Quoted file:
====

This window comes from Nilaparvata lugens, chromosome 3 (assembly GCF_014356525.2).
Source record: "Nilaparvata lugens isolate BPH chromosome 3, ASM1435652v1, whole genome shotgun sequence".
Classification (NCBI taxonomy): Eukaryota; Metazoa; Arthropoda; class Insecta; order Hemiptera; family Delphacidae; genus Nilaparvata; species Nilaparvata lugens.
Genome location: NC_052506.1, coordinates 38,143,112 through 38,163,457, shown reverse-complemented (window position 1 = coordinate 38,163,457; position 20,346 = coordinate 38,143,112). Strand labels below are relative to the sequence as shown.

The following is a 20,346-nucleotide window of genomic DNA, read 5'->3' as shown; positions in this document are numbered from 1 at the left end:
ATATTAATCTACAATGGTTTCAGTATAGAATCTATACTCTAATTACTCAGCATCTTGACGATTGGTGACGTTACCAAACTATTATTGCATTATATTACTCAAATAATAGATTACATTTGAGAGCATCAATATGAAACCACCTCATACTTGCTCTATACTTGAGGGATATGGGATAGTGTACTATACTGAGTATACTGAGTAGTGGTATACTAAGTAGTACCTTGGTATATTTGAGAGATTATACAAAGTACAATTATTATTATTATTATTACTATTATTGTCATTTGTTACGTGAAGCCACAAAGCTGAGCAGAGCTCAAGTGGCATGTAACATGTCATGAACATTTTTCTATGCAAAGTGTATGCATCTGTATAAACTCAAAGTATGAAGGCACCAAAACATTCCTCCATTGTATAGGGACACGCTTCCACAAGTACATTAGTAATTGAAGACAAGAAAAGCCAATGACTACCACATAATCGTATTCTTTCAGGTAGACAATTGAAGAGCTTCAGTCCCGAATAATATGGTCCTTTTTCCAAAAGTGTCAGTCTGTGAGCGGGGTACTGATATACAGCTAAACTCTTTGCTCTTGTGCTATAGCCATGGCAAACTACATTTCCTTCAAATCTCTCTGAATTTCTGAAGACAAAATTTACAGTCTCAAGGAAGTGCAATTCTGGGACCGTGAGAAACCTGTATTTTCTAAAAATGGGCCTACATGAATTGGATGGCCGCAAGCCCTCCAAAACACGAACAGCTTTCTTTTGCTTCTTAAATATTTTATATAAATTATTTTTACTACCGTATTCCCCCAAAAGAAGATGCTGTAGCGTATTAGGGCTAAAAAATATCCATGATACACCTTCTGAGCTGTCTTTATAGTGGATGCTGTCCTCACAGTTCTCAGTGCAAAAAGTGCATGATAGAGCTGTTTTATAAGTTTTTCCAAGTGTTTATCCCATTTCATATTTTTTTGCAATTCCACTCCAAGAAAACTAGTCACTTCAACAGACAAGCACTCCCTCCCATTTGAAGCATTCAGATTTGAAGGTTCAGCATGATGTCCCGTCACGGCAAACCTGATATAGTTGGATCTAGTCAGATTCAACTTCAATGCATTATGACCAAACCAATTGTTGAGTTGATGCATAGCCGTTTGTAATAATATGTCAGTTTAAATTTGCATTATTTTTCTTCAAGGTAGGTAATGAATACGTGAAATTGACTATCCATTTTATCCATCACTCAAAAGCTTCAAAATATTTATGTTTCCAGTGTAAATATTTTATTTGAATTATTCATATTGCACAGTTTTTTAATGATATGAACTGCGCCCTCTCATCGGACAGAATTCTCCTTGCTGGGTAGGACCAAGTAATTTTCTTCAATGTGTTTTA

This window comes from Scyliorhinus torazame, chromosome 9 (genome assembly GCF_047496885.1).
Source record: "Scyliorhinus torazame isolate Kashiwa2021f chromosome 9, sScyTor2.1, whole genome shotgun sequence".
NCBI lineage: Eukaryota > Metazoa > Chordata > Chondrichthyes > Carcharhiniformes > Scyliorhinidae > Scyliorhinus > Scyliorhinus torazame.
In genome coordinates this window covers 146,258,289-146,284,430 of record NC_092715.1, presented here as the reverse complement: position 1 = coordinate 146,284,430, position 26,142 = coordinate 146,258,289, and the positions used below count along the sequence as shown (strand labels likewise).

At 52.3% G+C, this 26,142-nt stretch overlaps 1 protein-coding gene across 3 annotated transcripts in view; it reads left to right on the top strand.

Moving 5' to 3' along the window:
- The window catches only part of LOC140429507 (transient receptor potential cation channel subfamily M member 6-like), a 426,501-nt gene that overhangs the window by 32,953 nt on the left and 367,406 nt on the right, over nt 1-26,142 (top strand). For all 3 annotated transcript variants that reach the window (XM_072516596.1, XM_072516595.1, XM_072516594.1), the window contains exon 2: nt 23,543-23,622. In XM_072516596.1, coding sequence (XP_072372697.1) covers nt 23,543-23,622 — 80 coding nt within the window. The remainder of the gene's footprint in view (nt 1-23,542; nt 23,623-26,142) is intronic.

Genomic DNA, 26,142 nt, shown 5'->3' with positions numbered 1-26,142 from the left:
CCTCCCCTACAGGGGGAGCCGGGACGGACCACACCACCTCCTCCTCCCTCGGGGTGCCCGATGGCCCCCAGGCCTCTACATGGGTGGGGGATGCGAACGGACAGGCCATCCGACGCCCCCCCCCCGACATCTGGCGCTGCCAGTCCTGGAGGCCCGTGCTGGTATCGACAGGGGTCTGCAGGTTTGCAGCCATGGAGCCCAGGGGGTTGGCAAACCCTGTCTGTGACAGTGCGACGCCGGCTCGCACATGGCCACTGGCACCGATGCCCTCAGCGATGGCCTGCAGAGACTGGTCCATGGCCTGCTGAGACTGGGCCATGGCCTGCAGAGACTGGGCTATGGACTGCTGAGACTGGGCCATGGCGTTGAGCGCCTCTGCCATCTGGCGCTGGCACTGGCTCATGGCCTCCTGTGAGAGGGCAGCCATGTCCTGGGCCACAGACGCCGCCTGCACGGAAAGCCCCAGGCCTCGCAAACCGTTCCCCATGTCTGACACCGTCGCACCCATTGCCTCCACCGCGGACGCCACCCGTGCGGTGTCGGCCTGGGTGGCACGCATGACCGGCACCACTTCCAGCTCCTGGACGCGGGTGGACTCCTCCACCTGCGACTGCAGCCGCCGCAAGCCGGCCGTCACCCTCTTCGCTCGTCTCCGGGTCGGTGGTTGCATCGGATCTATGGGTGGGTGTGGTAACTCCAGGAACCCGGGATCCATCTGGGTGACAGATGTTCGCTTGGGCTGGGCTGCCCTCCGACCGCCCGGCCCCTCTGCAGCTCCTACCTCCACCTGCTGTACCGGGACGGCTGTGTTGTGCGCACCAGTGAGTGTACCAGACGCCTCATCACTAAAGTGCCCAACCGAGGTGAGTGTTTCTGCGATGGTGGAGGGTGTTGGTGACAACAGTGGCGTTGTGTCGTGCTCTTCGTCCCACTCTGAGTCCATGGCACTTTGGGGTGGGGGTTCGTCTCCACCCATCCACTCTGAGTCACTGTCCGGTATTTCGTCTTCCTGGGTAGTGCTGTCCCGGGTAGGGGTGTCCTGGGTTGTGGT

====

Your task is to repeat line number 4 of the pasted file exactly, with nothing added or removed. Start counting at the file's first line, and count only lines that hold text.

Genome location: NC_052506.1, coordinates 38,143,112 through 38,163,457, shown reverse-complemented (window position 1 = coordinate 38,163,457; position 20,346 = coordinate 38,143,112). Strand labels below are relative to the sequence as shown.